Erik Gudbranson was looking for a big sophomore season with the Panthers after finishing his rookie year with a flourish in the opening round of last season’s playoffs.
Gudbranson was a defensive force in Florida’s seven-game series against the Devils last spring, yet his second season got off to a rocky start, and the 21-year-old defenseman never really recovered.
When the Panthers open training camp in a few months, Gudbranson said he will be strong after a full summer of workouts and skating as he tries to “figure out my game.”
Gudbranson, as well as the Panthers, expect his third NHL season to be a big one.
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“He’s no longer a rookie,” coach Kevin Dineen said.
A shoulder injury sustained last September required surgery and all but wiped out the offseason work Gudbranson did as he didn’t play his first game until February.
“It was difficult,” Gudbranson said. “The season didn’t start very well on a personal front for me after hurting my shoulder. It was a tough season, but we tried to make it better and it just didn’t happen.”
When the Panthers selected Gudbranson with the third overall pick in the 2010 draft, general manager Dale Tallon spoke not only of Gudbranson’s size and skill, but also his maturity as well.
Although the Panthers weren’t pleased with how Gudbranson injured his shoulder — he was injured wakeboarding in Canada — they have praised him publicly for how he handled it.
With the NHL’s lockout not yet under way, Gudbranson called his coaches and teammates to apologize for getting hurt so close to the start of training camp. Of course, there was no training camp because of the lockout.
Gudbranson did lose playing time — and money — during his injury, as he was to be assigned to Florida’s minor-league team in San Antonio during the work stoppage.
“A few months in the AHL would have helped big-time,” Gudbranson said.
Instead of playing for the Rampage and getting quality ice time, Gudbranson was suspended by the team for being injured outside of hockey. Gudbranson spent the lockout rehabbing near his hometown of Ottawa.
When the lockout finally ended, Gudbranson returned to the Panthers, although he still was under suspension. When he was cleared to play a few weeks into the season, he briefly went to San Antonio before making his 2013 debut Feb. 7.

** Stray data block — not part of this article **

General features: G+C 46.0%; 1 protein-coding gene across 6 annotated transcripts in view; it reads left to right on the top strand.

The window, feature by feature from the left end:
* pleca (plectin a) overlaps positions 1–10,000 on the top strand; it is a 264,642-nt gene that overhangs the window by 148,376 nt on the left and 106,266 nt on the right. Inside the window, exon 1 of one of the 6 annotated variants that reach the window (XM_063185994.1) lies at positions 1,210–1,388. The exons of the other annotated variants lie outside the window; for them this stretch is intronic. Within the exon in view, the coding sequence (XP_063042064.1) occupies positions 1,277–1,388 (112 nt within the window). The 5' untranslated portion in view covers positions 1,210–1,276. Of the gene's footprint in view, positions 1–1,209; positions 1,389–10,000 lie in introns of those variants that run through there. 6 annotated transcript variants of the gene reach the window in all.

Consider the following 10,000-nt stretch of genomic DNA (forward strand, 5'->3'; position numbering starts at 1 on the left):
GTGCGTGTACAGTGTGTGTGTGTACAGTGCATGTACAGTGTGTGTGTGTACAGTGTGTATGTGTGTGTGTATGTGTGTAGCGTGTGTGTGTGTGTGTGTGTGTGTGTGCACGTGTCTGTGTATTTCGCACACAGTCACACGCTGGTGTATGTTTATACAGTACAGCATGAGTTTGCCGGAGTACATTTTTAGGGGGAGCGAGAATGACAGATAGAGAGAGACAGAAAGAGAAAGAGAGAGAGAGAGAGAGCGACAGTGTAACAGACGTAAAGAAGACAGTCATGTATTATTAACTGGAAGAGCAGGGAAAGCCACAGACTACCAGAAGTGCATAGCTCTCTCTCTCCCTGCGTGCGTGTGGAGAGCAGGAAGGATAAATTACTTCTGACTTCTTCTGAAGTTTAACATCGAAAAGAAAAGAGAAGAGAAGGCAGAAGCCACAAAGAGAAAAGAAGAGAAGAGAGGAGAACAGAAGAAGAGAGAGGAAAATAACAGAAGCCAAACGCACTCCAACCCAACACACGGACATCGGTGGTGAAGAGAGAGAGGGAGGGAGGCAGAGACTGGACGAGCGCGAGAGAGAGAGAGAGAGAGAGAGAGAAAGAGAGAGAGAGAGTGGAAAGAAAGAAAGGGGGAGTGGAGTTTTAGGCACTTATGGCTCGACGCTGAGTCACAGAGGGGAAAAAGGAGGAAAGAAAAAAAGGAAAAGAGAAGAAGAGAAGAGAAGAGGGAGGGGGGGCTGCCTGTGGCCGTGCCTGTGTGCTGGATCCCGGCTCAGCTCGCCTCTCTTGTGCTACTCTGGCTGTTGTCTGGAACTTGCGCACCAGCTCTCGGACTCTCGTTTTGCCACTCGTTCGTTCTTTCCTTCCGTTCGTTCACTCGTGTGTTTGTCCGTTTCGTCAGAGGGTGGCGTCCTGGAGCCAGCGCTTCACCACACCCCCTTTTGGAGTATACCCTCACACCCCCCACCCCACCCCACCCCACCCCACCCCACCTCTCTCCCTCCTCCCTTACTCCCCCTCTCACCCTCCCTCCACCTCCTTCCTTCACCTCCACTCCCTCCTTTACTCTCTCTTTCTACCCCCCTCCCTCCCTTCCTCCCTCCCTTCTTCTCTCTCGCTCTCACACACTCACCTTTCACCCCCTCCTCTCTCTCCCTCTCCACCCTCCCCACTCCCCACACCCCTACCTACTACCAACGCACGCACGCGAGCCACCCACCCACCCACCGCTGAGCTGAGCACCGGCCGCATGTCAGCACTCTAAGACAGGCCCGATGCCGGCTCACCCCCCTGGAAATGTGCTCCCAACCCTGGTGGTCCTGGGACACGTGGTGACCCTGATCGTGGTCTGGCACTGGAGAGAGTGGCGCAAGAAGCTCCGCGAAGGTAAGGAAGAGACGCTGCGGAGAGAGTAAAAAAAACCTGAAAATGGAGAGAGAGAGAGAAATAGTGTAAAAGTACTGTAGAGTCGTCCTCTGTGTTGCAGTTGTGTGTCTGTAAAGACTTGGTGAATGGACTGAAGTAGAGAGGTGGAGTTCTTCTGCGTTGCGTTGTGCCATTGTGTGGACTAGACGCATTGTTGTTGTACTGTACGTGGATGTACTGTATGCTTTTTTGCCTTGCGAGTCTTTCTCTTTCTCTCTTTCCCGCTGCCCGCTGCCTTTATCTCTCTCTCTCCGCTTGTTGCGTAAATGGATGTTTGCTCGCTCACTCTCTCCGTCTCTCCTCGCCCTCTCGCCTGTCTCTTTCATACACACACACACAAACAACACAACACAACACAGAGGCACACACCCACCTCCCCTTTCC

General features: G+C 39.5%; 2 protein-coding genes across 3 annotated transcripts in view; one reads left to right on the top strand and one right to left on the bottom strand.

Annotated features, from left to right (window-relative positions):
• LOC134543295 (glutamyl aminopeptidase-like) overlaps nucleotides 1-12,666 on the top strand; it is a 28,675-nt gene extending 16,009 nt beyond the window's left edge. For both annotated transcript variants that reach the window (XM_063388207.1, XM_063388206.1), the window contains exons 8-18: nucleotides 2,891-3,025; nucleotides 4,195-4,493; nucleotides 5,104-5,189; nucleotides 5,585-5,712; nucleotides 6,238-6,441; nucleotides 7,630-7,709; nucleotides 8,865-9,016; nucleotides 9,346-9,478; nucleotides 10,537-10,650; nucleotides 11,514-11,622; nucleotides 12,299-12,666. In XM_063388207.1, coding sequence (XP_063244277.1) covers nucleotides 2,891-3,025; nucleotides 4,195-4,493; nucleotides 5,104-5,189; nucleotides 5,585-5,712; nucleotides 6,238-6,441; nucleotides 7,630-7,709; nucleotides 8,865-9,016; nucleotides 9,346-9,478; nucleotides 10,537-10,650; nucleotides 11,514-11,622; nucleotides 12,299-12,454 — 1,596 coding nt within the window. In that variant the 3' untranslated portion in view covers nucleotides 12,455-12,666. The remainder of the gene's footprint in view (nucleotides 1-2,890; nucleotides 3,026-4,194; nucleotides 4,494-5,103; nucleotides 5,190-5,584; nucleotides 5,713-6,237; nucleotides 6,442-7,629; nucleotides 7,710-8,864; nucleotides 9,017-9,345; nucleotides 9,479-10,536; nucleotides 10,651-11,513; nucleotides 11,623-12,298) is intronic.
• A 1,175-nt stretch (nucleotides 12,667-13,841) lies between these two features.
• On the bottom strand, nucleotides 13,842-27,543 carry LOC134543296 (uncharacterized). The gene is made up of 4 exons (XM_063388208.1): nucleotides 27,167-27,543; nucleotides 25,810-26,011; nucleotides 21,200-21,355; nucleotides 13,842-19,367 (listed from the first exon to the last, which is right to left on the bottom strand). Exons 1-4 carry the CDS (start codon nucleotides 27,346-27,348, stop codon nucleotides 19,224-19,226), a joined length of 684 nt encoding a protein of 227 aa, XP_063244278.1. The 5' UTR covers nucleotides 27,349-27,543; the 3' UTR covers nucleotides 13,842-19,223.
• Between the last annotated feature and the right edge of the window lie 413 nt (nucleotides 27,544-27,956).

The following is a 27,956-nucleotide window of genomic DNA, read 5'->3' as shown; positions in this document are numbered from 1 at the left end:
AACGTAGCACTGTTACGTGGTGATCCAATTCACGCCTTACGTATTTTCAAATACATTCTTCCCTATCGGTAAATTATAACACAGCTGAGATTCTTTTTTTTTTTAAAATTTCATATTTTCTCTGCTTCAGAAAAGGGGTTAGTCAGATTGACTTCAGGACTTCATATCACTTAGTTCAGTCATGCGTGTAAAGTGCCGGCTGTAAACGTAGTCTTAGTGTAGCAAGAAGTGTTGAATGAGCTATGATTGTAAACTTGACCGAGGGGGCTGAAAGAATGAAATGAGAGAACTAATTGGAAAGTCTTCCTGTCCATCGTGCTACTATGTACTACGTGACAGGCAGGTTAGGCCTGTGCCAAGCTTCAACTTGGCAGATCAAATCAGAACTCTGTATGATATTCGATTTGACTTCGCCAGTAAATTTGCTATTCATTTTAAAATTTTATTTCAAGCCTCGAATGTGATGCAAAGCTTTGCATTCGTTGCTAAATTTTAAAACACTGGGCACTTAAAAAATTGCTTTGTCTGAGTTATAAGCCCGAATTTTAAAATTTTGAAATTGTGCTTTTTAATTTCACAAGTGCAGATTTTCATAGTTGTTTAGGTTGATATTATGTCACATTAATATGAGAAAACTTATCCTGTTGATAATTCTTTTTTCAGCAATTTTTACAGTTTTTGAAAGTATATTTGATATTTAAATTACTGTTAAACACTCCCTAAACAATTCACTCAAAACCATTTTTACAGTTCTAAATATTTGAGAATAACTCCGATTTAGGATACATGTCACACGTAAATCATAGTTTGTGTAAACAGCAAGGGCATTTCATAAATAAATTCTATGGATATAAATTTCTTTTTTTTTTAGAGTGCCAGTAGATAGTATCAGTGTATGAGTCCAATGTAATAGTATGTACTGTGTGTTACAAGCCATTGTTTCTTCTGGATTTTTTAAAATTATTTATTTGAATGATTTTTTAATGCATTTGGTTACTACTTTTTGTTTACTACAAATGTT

Statistically, Gudbranson’s season was an improvement over his rookie season, however slight.
Although he didn’t score any goals while playing in 32 of Florida’s 48 games, he did end up with four assists. Gudbranson’s hits-per-game went up from 2.13 to 2.5.
“He needs to get off to a better start,” Dineen said. “... I think we had real constructive conversations with him on what he has to work on this summer. He’s already taking steps to make sure that his preparation will be exactly what we’re looking for.”
Gudbranson is considered a key part of the Panthers organization and is part of a solid defensive core that likely will be bolstered by offseason additions.
Florida lost Jason Garrison as a free agent last year, and the hope is Gudbranson takes over that role as a shutdown defenseman with a good shot in the coming years.
Brian Campbell, Florida’s All-Star defenseman in 2012, said Gudbranson can take a lot away from this past season and use it as motivation moving forward.
“I remember when I was a healthy scratch and remember being in Buffalo being ticked off,” Campbell said. “I worked on my game, worked hard and wanted to get better. I worked hard in the offseason, studied and tried to be a complete player. I’m not saying he needs to do that, but it worked for me. Hopefully, he will do what it takes to get to the next level.”
The Panthers’ blue line was a mess when last season ended, with Gudbranson on the sideline with an injured wrist and Dmitry Kulikov needing knee surgery.
Florida was also without captain Ed Jovanovski — Gudbranson’s defensive partner for much of his rookie season — because of a degenerative hip condition. Jovanovski’s return is uncertain.
Youngsters Alex Petrovic and Colby Robak are expected to get a long look to make the Panthers out of training camp.
Gudbranson said if there is one positive for Florida to take out of last season’s disappointment was the opportunity young players had to play at the NHL level.
“Guys got to play some games and get some experience,” Gudbranson said. “They played well. Look at Petrovic playing in the last few games, and it looks like he’s been in the league for seven years. It’s exciting to see those guys come in. It’s good for the future.”